Getting data on tenure security that is comparable between countries requires a consistent sampling approach. The Prindex team works with all the data collection vendors to ensure the sampling requirements are met and the data is robust. Because all countries do not have recent or accurate census data and some surveys are carried out face-to-face and by telephone, sample frames need to be constructed in different ways and sampling methods adapted. The following paragraphs set out the key features of the sampling approach we used in Wave 1 & 2. It is very similar to the approach used in the Gallup World Poll (GWP) wave of data collection.
We use a 3-stage cluster sampling design.
Our target sample population is adults (i.e. 18 years and above). As we aim to interview a representative sample of the adult population, not the head of household or the most knowledgeable person about their home or land, we use a randomisation process to select which household adult is interviewed. We use a different sampling approach to select respondents for face-to-face and telephone interviews.
The first stage of sampling involves the identification of clusters (sampling units) of households. The ratio of interviews to clusters is typically 10:1 to minimize problems associated with intra-cluster correlation. Sampling units are stratified by population size and/or geography. Where population information is available, selection is based on probabilities proportional to population size; otherwise simple random sampling is used. This population strata selection methodology is in line with that taken by leading polling organisations such as Gallup.
In the second stage, we select households through randomising selection procedures. Unless an outright refusal occurs, interviewers make up to three attempts (separated by two hours within the same day) to survey the sampled household. If an interviewer cannot obtain an interview at the initial household, a simple substitution method is employed whereby an effort is made to make contact at the neighbouring (right) household, and if unsuccessful, at the left, thereafter alternating households.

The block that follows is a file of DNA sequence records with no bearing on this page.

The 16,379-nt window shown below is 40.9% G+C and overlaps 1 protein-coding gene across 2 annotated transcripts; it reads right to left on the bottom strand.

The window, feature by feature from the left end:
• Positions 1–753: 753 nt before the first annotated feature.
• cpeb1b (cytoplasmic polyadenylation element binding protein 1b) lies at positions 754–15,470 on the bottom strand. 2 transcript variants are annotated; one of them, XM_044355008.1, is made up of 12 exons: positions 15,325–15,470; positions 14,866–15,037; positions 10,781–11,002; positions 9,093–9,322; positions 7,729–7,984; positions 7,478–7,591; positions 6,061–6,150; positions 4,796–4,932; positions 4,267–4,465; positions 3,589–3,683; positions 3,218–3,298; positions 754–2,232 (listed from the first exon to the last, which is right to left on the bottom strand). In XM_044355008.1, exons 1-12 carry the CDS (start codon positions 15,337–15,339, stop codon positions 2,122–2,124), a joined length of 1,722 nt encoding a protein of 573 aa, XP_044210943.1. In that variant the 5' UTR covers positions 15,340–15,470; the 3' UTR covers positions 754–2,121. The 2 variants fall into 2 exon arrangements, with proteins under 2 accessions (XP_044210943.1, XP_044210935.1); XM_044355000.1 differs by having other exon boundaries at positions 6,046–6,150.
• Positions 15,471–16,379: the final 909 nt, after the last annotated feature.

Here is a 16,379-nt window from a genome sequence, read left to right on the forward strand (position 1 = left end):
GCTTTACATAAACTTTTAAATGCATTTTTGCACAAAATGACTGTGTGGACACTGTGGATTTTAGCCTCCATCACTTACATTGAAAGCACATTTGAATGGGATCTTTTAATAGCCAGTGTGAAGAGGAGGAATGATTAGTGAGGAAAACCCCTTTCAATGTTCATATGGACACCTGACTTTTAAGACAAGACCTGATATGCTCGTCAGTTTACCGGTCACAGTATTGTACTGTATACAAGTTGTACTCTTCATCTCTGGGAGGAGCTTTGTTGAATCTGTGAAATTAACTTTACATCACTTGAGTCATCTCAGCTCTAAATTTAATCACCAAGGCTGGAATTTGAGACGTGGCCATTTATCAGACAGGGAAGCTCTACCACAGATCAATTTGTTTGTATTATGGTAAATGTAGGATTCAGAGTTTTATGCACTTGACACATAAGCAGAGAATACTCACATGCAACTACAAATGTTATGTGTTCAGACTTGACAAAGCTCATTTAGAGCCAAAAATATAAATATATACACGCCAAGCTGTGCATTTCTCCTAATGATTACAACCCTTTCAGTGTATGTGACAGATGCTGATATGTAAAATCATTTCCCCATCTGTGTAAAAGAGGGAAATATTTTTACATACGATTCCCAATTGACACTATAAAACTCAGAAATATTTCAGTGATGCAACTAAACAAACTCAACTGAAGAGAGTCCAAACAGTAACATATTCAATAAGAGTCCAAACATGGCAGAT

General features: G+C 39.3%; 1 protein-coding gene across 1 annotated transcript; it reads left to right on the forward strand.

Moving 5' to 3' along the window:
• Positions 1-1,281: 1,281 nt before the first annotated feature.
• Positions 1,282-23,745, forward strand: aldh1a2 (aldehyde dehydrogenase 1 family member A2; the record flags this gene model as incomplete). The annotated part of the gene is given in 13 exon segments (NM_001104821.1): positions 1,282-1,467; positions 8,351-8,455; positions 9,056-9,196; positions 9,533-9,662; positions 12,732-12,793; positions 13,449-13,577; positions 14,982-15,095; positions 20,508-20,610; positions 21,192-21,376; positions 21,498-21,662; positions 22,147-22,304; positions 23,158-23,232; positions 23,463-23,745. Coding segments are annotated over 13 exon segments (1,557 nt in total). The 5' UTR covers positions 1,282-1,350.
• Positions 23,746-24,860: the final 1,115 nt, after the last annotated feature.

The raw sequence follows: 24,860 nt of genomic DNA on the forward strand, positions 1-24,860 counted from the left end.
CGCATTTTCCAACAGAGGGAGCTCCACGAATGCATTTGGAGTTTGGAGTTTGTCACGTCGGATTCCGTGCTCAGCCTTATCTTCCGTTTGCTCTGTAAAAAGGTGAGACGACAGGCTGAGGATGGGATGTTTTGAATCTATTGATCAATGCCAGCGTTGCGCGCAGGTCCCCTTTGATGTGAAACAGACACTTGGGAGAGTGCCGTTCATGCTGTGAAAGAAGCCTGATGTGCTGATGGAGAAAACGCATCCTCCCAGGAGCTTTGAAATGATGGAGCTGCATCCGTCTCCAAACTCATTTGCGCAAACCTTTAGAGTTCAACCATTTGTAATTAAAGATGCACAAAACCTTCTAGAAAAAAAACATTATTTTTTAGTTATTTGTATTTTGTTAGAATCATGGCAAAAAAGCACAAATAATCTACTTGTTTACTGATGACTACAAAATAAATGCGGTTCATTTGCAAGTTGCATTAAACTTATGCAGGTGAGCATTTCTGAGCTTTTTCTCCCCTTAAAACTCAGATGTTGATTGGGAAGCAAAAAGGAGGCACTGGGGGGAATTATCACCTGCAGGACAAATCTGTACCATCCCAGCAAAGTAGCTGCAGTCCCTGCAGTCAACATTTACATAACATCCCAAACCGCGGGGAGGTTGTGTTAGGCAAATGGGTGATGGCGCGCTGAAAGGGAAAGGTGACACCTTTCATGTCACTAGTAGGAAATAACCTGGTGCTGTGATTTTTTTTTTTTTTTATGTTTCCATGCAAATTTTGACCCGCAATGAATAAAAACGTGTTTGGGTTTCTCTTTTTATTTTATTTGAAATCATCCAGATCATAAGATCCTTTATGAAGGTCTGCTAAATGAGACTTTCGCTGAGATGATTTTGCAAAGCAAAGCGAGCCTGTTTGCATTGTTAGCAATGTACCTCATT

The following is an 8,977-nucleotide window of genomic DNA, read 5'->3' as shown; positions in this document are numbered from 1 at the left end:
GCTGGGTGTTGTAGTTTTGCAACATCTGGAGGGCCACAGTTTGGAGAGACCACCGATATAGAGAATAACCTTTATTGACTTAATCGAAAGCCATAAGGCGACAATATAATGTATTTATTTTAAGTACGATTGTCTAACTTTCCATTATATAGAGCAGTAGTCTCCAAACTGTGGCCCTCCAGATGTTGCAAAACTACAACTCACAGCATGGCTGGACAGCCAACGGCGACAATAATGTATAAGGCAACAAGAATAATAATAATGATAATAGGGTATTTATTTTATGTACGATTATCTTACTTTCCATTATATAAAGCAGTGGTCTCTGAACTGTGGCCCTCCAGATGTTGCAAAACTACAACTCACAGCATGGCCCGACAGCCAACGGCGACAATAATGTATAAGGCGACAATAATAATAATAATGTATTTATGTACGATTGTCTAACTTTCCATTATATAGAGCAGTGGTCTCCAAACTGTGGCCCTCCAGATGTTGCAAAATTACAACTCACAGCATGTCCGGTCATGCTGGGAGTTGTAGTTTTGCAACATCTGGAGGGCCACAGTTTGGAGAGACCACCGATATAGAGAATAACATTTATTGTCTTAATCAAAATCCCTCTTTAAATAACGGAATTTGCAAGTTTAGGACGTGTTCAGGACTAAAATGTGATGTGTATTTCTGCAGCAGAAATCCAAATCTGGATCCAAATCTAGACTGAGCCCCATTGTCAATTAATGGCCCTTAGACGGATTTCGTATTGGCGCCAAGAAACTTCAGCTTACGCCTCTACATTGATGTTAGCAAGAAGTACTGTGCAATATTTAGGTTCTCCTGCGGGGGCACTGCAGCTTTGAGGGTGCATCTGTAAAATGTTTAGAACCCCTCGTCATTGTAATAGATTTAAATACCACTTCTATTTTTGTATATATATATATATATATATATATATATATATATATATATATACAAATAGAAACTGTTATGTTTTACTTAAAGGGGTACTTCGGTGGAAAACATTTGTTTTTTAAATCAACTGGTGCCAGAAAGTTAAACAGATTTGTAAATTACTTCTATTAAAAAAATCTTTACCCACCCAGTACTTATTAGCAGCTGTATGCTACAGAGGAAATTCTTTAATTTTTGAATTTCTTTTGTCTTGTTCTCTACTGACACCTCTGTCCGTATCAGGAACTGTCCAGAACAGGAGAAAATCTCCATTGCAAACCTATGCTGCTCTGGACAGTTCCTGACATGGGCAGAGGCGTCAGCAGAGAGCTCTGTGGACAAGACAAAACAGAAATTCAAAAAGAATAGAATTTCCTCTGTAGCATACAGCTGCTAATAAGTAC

In the third stage, respondents are randomly selected within the nominated households. Interviewers list all eligible household members and their ages and birthdays. Gender matching is undertaken in some Middle Eastern and Asian countries where cultural restrictions so dictate. The respondent is selected by means of the Kish grid (see https://surveymethods.com/blog/what-is-the-kish-selection-procedure/ for an accessible explanation). The interviewer does not inform the person who answers the door of the selection criteria until after the respondent has been identified.
In countries where telephone penetration is over 80%, we explore the use of telephone interviews rather than a face-to-face method. In the Wave 1 & 2 (2018) data collection, this is only relevant for the UK. It was used more extensively in the GWP data collection. When used, telephone numbers are selected by either random digit dial (RDD) or from a nationally representative list of phone numbers. In countries where cell phone penetration is high, a dual sampling frame is adopted. Random respondent selection is achieved by using either the latest birthday or Kish grid method. At least three attempts are made to reach a person in each household, spread over different days and times of day. Appointments for call-backs that fall within the survey data collection period are made.
Data Preparation & Weighting
The dataset goes through a rigorous quality assurance process before being publicly released. In Wave 1 & 2, this included quality checks once 10% and 50% of the data was collected to test results for completeness, suspicious patterns that might suggest interviewer misbehaviour, and improper sampling. New data is collected as necessary. The GWP uses an equally robust quality assurance procedure.
Data weighting is necessary to ensure the data are representative at the national level. Base sampling weights are constructed to account for unequal probability of selection, for example due to oversamples and household size. Population statistics are used to adjust the base weights so the data are as representative as possible for other socio-demographic characteristics, including age and gender and, where possible, location (e.g. urban vs. rural).